Do iPhones get slower over time? Futuremark checks out the myth | Hungry Geeks | Latest news

Every time Apple releases a new model of the iPhone, Google searches for “iPhone slow” spike up rapidly. While well-established websites have tried to bust this myth, such as Independent’s write-up, it seems that no one has actually looked at any performance data to debunk the claim.

Fortunately, Futuremark has lots of data from their 3DMark benchmarking app that they can use to determine if this myth is true or false. Since 2016, the company has collected plenty of benchmarking results for seven different iPhone models across three different versions of Apple’s iOS.

Futuremark’s study looked at the iPhone 5s data first since this older model should have the most obvious effects if Apple is intentionally slowing down older iPhone models to force users to upgrade.

Credits to Futuremark.

From the chart above, one can infer that the iPhone 5s’ GPU performance has been relatively unchanged from iOS 9 to iOS 11.

Credits to Futuremark.

CPU performance has also been looked at by Futuremark using their 3DMark Sling Shot Extreme Physics test. Much like the GPU performance, it seems that iOS updates have not affected performance of the CPU in any significant way.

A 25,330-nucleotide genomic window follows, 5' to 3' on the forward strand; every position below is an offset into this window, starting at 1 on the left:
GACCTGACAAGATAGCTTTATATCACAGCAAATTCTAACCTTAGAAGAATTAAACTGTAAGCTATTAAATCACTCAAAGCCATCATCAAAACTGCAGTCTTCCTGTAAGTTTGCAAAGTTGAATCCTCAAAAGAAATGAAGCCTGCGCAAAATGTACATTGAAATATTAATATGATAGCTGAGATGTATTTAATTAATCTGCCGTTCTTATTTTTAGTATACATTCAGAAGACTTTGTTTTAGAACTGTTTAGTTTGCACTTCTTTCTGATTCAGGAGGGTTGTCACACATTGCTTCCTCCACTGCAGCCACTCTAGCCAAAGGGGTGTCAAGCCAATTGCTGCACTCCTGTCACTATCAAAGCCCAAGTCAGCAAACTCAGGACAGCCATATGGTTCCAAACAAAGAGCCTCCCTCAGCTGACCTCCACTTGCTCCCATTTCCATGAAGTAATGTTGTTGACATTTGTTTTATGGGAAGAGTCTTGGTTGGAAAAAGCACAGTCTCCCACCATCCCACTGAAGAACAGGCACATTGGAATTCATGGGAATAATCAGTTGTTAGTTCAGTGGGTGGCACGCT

Credits to Futuremark.

Moving on to more recent models such as the iPhone 6, iPhone 6s, and iPhone 7. Futuremark’s study points to consistent performance on all models of the iPhone. There are minor bumps and drops here and there, which can be attributed to minor iOS updates or other external factors. It is highly unlikely, however, that you’ll notice this difference in performance in everyday use.

Based on the data that Futuremark has, Apple actually does a good job of maintaining performance of their older iOS devices. There are some factors, however, that might affect the “feel” of performance after an update to a newer version of iOS.

Apps that have been updated to take advantage of the newest iPhone might not run as smoothly compared to an older device. Apps also add new features since there’s more horse power on the newest model of the iPhone, which might also lead to a performance deficit to older iPhone models.

The vice-versa is true as older apps might not be able to perform as fast in a new device compared to an older iPhone due to optimizations done to the aging system.

Credits to Sylvain Saurel.

Then there’s also the placebo effect of knowing that there’s a new and improved model now out in the market that makes your device seems outdated compared to the current standard.

Of course you can also test your iPhone’s performance using Futuremark’s 3DMark, which is available for both iOS and Android.



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